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Pinterest and a Chickpea and Avocado Sandwich

August 13, 2012

If you haven’t yet taken a trip down the rabbit hole that is Pinterest, I suggest you join the trend. When the website became popular last year there was much discussion about the gender of the user and the use for the site. Belittled as a place for women to bookmark outfits and cheesy parenting advice, critics liked to describe it as a purposeless, apolitical, female place on the web. Besides the sexist nature of marginalizing women’s interests (I am not sure decidedly “male spaces” on the web are necessarily productive), I disagree.

Pinterest is not a gendered website, it is a place designed for visual learners, which means it has endless potential. In the days before Pinterest, I would litter my web browser with bookmarks and my desktop with pictures. Interested in remembering the various ideas on the web, I had no organized way of saving everything I found. From recipe to artistic endeavors, I immediately forgot everything I read. I tried online bookmark organizers, but really if I couldn’t see the picture, I had no memory of which website was which. So, despite hundreds of bookmarks, I never could find anything on the web. When we moved and were thinking about ways to improve the house, I started dragging pictures to my desktop, probably clogging up the network. There is good reason I was an art history major. When I discovered my talent for remembering every detail  about a photograph or work of art, I could organize all of history in my head. This late discovery, occurring my senior year of high school, reconfigured my path as a student from a mediocre performer to a student who realized her potential. It is a story I often tell my students to help them understand that learning about how you learn is a process of mini discoveries which keep happening even as an adult. Pinterest helped me discover how my experience of the internet had been disjointed until now.

Although I definitely have folders that might pigeonhole me as a traditional domestic (sewing, toddler activities, gardening, etc), I also use the website to organize all my teaching resources. Many of my US history, World Cultures, and Media Studies websites were lost in the bookmark purgatory on my desktop. Now, I flip through the folders on Pinterest, and can explore new ways to add visual lessons to my classroom- making history more accessible to my students. Finding new ways to activate the teenage brain into passionate learners is most definitely a way to engage in the political. Almost always, I change what I see on Pinterest, but the website helps me visualize options and look at new approaches.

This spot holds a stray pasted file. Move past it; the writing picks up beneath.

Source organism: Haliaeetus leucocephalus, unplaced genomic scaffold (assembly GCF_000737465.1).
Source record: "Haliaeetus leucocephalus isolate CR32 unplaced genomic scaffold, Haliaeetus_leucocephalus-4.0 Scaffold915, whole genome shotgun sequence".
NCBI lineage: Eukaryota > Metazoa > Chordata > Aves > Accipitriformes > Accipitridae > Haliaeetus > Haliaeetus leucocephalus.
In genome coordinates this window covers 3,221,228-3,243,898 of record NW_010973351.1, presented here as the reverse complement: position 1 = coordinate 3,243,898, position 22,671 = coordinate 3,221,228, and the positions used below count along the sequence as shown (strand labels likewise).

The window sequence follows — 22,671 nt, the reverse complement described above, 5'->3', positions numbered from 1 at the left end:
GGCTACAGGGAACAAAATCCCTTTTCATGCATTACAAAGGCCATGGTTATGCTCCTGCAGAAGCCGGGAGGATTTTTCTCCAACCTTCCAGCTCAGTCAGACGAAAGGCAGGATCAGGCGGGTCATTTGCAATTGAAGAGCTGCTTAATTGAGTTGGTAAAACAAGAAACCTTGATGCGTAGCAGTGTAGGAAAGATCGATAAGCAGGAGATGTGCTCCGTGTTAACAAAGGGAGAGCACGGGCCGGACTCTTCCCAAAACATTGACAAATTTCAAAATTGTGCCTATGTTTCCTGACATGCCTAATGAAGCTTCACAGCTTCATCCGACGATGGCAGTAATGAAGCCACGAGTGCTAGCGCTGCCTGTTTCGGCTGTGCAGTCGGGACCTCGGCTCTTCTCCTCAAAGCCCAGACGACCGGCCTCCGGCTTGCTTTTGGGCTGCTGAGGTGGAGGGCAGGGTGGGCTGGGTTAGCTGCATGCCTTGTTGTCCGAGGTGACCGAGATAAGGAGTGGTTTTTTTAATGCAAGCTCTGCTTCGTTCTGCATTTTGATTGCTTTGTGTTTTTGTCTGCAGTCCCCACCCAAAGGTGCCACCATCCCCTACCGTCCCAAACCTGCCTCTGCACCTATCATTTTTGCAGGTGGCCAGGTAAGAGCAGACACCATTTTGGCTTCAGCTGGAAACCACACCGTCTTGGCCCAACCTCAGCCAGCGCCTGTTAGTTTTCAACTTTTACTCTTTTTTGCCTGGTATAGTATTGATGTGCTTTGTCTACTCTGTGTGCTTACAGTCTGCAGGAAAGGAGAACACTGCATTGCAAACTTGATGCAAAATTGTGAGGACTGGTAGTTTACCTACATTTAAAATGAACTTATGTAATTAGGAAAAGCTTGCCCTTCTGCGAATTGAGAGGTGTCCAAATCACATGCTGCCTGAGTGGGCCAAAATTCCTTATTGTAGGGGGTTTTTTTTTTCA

This summer has been filled with us completing a to do list with style. Ironically, I have not really gone crazy over the recipes. Don’t get me wrong, I have pinned a few, but I have not been totally inspired, which might be the result of how I approach recipes. Most nights, I throw together dinner based on what is in the fridge, paying little attention to the details. If I hit writer’s block, I use cookbooks for inspiration, and the internet for clarification. When my cooking gets boring, I throw in a recipe from a gifted book, and this helps me see food in a new way. If I come up with an idea, but I am not sure about the cook time of an ingredient or a proportions of a dressing, I google things.

The recipe below is my first attempt of a recipe I “pinned” then tried, and wow am I glad I did. We are always looking for healthy sandwich options, and this is an especially tasty one. Much like when omnivores try to eat vegetarian more often, we have been making an effort to eat vegan as often as possible. I am not sure we will ever make the full switch, but reducing dairy has really made both of us healthier. You will probably find that I will still post recipes with dairy, but that is because we have found ways to cut dairy out of the other meals of the week. When I saw this recipe I knew it would immediately become a lunchtime favorite– we had two each! I mean seriously, each ingredient is phenomenal on its own, and the combo is a super tasty treat. The pin originally comes from the cute website “Two Peas and their Pod.” I altered the prep of the recipe and ingredient portions, so feel free to do the same.

Smashed Chickpea and Avocado Sandwich

  • 1 can chickpeas, drained and washed thoroughly
  • 1 large ripe avocado, chopped
  • 1/4 cup fresh cilantro, chopped
  • 3 tablespoons chopped green onion
  • 2 tablespoons of lime juice
  • 1/2 teaspoon of sea/kosher salt
  • 1/2 teaspoon of ground pepper
  • slices of whole wheat bread
  • baby spinach
  • sliced tomatoes

1. In a non-metal bowl, add the chickpeas, green onions, cilantro, salt, pepper, and lime juice. Smash them together with a fork until all chickpeas are broken.

2. Stir in the avocado with a wooden spoon, letting the avocado blend into the chickpea mixture.

3. Serve on bread with baby spinach and tomatoes.

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One Comment leave one →
  1. Nicole Roth permalink
    August 15, 2012 10:47 am

    Wow! This looks terrific. I can’t wait to try it.

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